This box was altered to house a set of mirrors that would correct the convergent light beam coming from the flawed primary mirror so it would reach the scientific instruments in pristine condition. A backup imaging camera was installed that had the correction figured into the internal mirrors that were already part of its design. The Hubble was saved and was actually producing images better than we had publicly predicted.

The Hubble Space Telescope was designed to be able to probe deeper into the universe’s past than anything based on the ground. Credit: NASA
Back in business

Happily, the rest is history.

The four additional servicing missions have replaced failed components, repaired instruments in-orbit, and replaced support-equipment (for example the data recorders and computers) and , so that today's Hubble is more powerful than ever. Without the ability to conduct additional servicing missions, its lifetime will be limited. Whatever time we still have will be welcome, but in any event, the Hubble Space Telescope must be considered a triumph.

Polishing Hubble’s eight-foot diameter mirror, designed to focus the faint light the telescope would encounter in space. Credit: NASA Marshall Space Flight Center

It has been gratifying to be on the ground floor of the Hubble project and to shape the direction that it's taken. Engineering images of my favorite astronomical object, the Orion Nebula, were made before that first servicing mission. I was given access to those and in their analysis discovered the objects now called proplyds. These are the circumstellar material and proto-planetary disks surrounding very young stars (ages much less than one million years).

These discoveries started a series of investigations using the Hubble that continues today. I've just submitted a paper on the most recent of these for publication. It exploits the fact that the long difference in time between the earliest and most recent images allows us to see changes in the nebula and to trace the matter being expelled from the youngest of the stars in Orion, thus illuminating the process by which stars and their planets are formed.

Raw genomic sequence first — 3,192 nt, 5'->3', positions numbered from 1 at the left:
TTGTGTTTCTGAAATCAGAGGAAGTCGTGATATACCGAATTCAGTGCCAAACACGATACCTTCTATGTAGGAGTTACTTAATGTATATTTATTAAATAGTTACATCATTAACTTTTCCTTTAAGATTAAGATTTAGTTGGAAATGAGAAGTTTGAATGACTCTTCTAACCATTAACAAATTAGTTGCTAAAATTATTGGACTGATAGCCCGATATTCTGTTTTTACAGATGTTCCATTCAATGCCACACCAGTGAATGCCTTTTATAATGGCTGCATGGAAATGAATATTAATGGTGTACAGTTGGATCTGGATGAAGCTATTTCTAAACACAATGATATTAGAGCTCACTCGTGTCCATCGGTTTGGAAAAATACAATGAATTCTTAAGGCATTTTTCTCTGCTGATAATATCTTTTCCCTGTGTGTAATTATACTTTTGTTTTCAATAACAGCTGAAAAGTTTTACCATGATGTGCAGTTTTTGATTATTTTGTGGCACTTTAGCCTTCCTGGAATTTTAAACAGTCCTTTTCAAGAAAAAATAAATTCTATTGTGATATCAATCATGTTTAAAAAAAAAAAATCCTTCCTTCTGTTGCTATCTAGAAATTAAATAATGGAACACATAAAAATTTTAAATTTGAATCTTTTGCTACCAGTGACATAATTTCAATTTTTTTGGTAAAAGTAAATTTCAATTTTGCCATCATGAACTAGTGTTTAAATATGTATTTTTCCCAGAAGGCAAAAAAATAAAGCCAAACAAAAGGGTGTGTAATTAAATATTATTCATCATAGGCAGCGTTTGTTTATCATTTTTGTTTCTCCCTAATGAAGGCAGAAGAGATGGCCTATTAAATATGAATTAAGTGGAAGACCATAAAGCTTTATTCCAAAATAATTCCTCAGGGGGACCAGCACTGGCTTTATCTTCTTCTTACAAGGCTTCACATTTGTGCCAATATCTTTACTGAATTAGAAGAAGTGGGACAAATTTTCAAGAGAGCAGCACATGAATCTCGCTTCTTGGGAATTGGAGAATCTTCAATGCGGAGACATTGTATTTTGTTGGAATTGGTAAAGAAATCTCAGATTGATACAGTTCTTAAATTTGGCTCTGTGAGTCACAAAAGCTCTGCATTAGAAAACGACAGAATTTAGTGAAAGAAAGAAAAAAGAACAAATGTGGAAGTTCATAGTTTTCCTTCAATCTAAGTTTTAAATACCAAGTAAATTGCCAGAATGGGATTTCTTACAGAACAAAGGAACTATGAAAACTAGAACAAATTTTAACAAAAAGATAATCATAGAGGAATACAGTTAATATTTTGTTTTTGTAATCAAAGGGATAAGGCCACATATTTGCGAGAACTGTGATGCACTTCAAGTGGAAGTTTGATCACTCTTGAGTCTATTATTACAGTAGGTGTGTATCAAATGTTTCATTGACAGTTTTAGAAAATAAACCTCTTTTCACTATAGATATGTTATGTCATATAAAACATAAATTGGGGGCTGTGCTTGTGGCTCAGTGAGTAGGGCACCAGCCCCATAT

It's just one of the discoveries we certainly wouldn't have made by now without a like the Hubble.

This comparison image of the core of the galaxy M100 shows the dramatic improvement in Hubble Space Telescope’s view of the universe after the first Hubble Servicing Mission in December 1993. Credit: NASA
The iconic Pillars of Creation image taken by the Hubble. Credit: NASA, ESA, and the Hubble Heritage Team (STScI/AURA), CC BY

Explore further: Image: Claude Nicollier repairing Hubble

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5 / 5 (2) Apr 22, 2015
what ever happened to the second Hubble Class telescope the military had built and placed in storage and was never used for anything?

A few years ago there was talk that the military had given it to NASA or said it would be given to them for launching if they wanted it.

A second Hubble class telescope can be easily placed in orbit and used with the existing Hubble to act like a giant set of binoculars which would open up the cosmos.

That to me sound like the cheapest and fastest thing that can be done to the Hubble mission. The taxpayers have already paid for the second telescope decades ago and it is sitting in storage. Maybe a private sector launcher can take it up.
5 / 5 (3) Apr 22, 2015
"what ever happened to the second Hubble Class telescope the military had built and placed in storage and was never used for anything?"

The National Reconnaissance Office donated two unfinished/unused space telescopes to NASA in 2012: https://en.wikipe..._to_NASA

One of those space telescopes will be outfitted with new sensors and electronics to become the Wide Field Infrared Survey Telescope (WFIRST) which is currently slated for launch sometime in the mid-2020s: https://en.wikipe...elescope

As for now there are no firm plans for the use of the second space telescope (undoubtably due to the current tight budgets NASA has to work with). Still, WFIRST is a highly anticipated mission in the astrophysics community.
1 / 5 (1) Apr 22, 2015
Instead of letting the two of the three other telescopes go to waste why not give them to a private launcher. The private space companies could place them in orbit and charge for the telescope time to universities and others to get their money out of the deal.